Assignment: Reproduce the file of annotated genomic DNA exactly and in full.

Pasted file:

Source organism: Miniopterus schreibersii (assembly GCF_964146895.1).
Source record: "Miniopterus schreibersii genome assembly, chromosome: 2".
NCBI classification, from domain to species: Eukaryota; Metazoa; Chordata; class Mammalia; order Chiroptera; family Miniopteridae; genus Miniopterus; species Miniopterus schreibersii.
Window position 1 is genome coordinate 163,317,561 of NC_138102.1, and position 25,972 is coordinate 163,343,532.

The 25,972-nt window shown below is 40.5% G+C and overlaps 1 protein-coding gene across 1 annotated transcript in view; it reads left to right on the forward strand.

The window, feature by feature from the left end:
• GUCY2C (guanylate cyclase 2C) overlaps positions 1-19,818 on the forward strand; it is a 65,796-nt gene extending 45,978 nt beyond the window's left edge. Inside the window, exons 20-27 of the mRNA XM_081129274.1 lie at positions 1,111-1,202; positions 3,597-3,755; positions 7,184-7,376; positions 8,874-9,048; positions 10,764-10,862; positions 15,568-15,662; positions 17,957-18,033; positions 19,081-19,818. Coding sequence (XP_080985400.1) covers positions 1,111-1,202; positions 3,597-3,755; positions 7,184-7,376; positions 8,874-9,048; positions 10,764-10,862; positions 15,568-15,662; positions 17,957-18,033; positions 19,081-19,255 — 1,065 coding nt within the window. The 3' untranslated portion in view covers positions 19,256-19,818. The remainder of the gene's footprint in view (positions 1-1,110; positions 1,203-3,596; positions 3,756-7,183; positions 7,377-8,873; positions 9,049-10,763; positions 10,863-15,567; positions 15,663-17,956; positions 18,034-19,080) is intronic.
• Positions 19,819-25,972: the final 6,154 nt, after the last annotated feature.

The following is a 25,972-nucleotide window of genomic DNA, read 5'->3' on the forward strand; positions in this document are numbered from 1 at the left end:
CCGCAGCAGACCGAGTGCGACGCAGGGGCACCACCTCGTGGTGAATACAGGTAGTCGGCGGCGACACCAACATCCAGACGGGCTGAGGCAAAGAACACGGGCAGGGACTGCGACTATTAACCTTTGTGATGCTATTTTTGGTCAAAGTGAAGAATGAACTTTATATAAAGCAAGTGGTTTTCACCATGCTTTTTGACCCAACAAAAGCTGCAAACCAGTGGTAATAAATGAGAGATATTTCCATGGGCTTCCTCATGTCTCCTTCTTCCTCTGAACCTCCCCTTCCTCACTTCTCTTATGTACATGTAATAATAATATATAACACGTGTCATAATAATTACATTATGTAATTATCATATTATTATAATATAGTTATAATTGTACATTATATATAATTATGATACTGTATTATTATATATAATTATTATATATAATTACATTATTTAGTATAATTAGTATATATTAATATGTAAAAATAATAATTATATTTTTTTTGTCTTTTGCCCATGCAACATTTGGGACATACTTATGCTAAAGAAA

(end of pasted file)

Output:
Source organism: Miniopterus schreibersii (assembly GCF_964146895.1).
Source record: "Miniopterus schreibersii genome assembly, chromosome: 2".
NCBI classification, from domain to species: Eukaryota; Metazoa; Chordata; class Mammalia; order Chiroptera; family Miniopteridae; genus Miniopterus; species Miniopterus schreibersii.
Window position 1 is genome coordinate 163,317,561 of NC_138102.1, and position 25,972 is coordinate 163,343,532.

The 25,972-nt window shown below is 40.5% G+C and overlaps 1 protein-coding gene across 1 annotated transcript in view; it reads left to right on the forward strand.

The window, feature by feature from the left end:
• GUCY2C (guanylate cyclase 2C) overlaps positions 1-19,818 on the forward strand; it is a 65,796-nt gene extending 45,978 nt beyond the window's left edge. Inside the window, exons 20-27 of the mRNA XM_081129274.1 lie at positions 1,111-1,202; positions 3,597-3,755; positions 7,184-7,376; positions 8,874-9,048; positions 10,764-10,862; positions 15,568-15,662; positions 17,957-18,033; positions 19,081-19,818. Coding sequence (XP_080985400.1) covers positions 1,111-1,202; positions 3,597-3,755; positions 7,184-7,376; positions 8,874-9,048; positions 10,764-10,862; positions 15,568-15,662; positions 17,957-18,033; positions 19,081-19,255 — 1,065 coding nt within the window. The 3' untranslated portion in view covers positions 19,256-19,818. The remainder of the gene's footprint in view (positions 1-1,110; positions 1,203-3,596; positions 3,756-7,183; positions 7,377-8,873; positions 9,049-10,763; positions 10,863-15,567; positions 15,663-17,956; positions 18,034-19,080) is intronic.
• Positions 19,819-25,972: the final 6,154 nt, after the last annotated feature.

The following is a 25,972-nucleotide window of genomic DNA, read 5'->3' on the forward strand; positions in this document are numbered from 1 at the left end:
CCGCAGCAGACCGAGTGCGACGCAGGGGCACCACCTCGTGGTGAATACAGGTAGTCGGCGGCGACACCAACATCCAGACGGGCTGAGGCAAAGAACACGGGCAGGGACTGCGACTATTAACCTTTGTGATGCTATTTTTGGTCAAAGTGAAGAATGAACTTTATATAAAGCAAGTGGTTTTCACCATGCTTTTTGACCCAACAAAAGCTGCAAACCAGTGGTAATAAATGAGAGATATTTCCATGGGCTTCCTCATGTCTCCTTCTTCCTCTGAACCTCCCCTTCCTCACTTCTCTTATGTACATGTAATAATAATATATAACACGTGTCATAATAATTACATTATGTAATTATCATATTATTATAATATAGTTATAATTGTACATTATATATAATTATGATACTGTATTATTATATATAATTATTATATATAATTACATTATTTAGTATAATTAGTATATATTAATATGTAAAAATAATAATTATATTTTTTTTGTCTTTTGCCCATGCAACATTTGGGACATACTTATGCTAAAGAAA